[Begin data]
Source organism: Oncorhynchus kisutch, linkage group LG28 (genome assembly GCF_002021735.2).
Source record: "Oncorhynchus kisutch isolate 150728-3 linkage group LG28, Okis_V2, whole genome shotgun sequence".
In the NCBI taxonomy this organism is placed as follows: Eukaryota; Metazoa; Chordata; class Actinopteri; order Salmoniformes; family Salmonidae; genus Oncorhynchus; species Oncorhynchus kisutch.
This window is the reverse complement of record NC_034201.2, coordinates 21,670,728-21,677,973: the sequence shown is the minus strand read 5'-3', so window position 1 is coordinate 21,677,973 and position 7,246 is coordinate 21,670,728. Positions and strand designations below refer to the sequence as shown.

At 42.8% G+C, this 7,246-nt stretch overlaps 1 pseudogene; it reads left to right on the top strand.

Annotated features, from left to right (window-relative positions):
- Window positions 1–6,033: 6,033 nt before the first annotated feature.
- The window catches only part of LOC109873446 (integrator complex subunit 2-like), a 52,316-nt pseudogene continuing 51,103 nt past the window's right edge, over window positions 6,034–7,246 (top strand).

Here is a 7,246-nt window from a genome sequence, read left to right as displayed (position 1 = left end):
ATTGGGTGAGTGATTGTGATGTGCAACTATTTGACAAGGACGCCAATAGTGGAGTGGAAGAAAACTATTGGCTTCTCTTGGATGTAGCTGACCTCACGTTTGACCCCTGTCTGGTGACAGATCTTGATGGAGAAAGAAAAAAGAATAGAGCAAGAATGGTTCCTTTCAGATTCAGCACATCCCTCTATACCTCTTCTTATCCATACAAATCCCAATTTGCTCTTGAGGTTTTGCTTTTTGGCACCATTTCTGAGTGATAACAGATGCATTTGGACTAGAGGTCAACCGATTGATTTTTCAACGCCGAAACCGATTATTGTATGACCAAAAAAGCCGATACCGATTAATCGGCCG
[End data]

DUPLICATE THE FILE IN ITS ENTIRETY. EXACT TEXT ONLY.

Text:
Source organism: Oncorhynchus kisutch, linkage group LG28 (genome assembly GCF_002021735.2).
Source record: "Oncorhynchus kisutch isolate 150728-3 linkage group LG28, Okis_V2, whole genome shotgun sequence".
In the NCBI taxonomy this organism is placed as follows: Eukaryota; Metazoa; Chordata; class Actinopteri; order Salmoniformes; family Salmonidae; genus Oncorhynchus; species Oncorhynchus kisutch.
This window is the reverse complement of record NC_034201.2, coordinates 21,670,728-21,677,973: the sequence shown is the minus strand read 5'-3', so window position 1 is coordinate 21,677,973 and position 7,246 is coordinate 21,670,728. Positions and strand designations below refer to the sequence as shown.

At 42.8% G+C, this 7,246-nt stretch overlaps 1 pseudogene; it reads left to right on the top strand.

Annotated features, from left to right (window-relative positions):
- Window positions 1–6,033: 6,033 nt before the first annotated feature.
- The window catches only part of LOC109873446 (integrator complex subunit 2-like), a 52,316-nt pseudogene continuing 51,103 nt past the window's right edge, over window positions 6,034–7,246 (top strand).

Here is a 7,246-nt window from a genome sequence, read left to right as displayed (position 1 = left end):
ATTGGGTGAGTGATTGTGATGTGCAACTATTTGACAAGGACGCCAATAGTGGAGTGGAAGAAAACTATTGGCTTCTCTTGGATGTAGCTGACCTCACGTTTGACCCCTGTCTGGTGACAGATCTTGATGGAGAAAGAAAAAAGAATAGAGCAAGAATGGTTCCTTTCAGATTCAGCACATCCCTCTATACCTCTTCTTATCCATACAAATCCCAATTTGCTCTTGAGGTTTTGCTTTTTGGCACCATTTCTGAGTGATAACAGATGCATTTGGACTAGAGGTCAACCGATTGATTTTTCAACGCCGAAACCGATTATTGTATGACCAAAAAAGCCGATACCGATTAATCGGCCG